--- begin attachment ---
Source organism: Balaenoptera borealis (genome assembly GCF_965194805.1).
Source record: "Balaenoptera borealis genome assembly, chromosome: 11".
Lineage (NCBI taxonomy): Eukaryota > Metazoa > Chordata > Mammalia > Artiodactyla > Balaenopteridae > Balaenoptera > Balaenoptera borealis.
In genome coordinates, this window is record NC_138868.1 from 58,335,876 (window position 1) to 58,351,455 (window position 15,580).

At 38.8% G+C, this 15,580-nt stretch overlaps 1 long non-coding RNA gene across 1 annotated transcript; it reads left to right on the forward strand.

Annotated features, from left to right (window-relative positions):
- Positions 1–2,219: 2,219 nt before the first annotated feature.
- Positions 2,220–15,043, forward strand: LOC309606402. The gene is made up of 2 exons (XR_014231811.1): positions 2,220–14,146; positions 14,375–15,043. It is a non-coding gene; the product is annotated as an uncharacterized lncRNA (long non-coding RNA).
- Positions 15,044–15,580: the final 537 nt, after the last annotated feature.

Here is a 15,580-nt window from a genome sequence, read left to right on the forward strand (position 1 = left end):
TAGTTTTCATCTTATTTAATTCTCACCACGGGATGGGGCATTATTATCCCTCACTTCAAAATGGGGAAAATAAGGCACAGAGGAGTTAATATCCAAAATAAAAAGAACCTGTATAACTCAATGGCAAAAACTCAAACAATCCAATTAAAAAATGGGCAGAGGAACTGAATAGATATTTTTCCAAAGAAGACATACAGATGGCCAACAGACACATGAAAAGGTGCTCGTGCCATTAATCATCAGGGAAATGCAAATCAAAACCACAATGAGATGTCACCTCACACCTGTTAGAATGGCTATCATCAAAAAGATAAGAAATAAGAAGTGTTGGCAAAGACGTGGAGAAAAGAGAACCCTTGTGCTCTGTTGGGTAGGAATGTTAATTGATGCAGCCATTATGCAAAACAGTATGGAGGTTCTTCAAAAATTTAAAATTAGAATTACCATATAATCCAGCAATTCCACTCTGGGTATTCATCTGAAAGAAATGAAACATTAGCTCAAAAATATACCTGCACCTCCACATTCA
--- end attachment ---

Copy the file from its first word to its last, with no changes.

Source organism: Balaenoptera borealis (genome assembly GCF_965194805.1).
Source record: "Balaenoptera borealis genome assembly, chromosome: 11".
Lineage (NCBI taxonomy): Eukaryota > Metazoa > Chordata > Mammalia > Artiodactyla > Balaenopteridae > Balaenoptera > Balaenoptera borealis.
In genome coordinates, this window is record NC_138868.1 from 58,335,876 (window position 1) to 58,351,455 (window position 15,580).

At 38.8% G+C, this 15,580-nt stretch overlaps 1 long non-coding RNA gene across 1 annotated transcript; it reads left to right on the forward strand.

Annotated features, from left to right (window-relative positions):
- Positions 1–2,219: 2,219 nt before the first annotated feature.
- Positions 2,220–15,043, forward strand: LOC309606402. The gene is made up of 2 exons (XR_014231811.1): positions 2,220–14,146; positions 14,375–15,043. It is a non-coding gene; the product is annotated as an uncharacterized lncRNA (long non-coding RNA).
- Positions 15,044–15,580: the final 537 nt, after the last annotated feature.

Here is a 15,580-nt window from a genome sequence, read left to right on the forward strand (position 1 = left end):
TAGTTTTCATCTTATTTAATTCTCACCACGGGATGGGGCATTATTATCCCTCACTTCAAAATGGGGAAAATAAGGCACAGAGGAGTTAATATCCAAAATAAAAAGAACCTGTATAACTCAATGGCAAAAACTCAAACAATCCAATTAAAAAATGGGCAGAGGAACTGAATAGATATTTTTCCAAAGAAGACATACAGATGGCCAACAGACACATGAAAAGGTGCTCGTGCCATTAATCATCAGGGAAATGCAAATCAAAACCACAATGAGATGTCACCTCACACCTGTTAGAATGGCTATCATCAAAAAGATAAGAAATAAGAAGTGTTGGCAAAGACGTGGAGAAAAGAGAACCCTTGTGCTCTGTTGGGTAGGAATGTTAATTGATGCAGCCATTATGCAAAACAGTATGGAGGTTCTTCAAAAATTTAAAATTAGAATTACCATATAATCCAGCAATTCCACTCTGGGTATTCATCTGAAAGAAATGAAACATTAGCTCAAAAATATACCTGCACCTCCACATTCA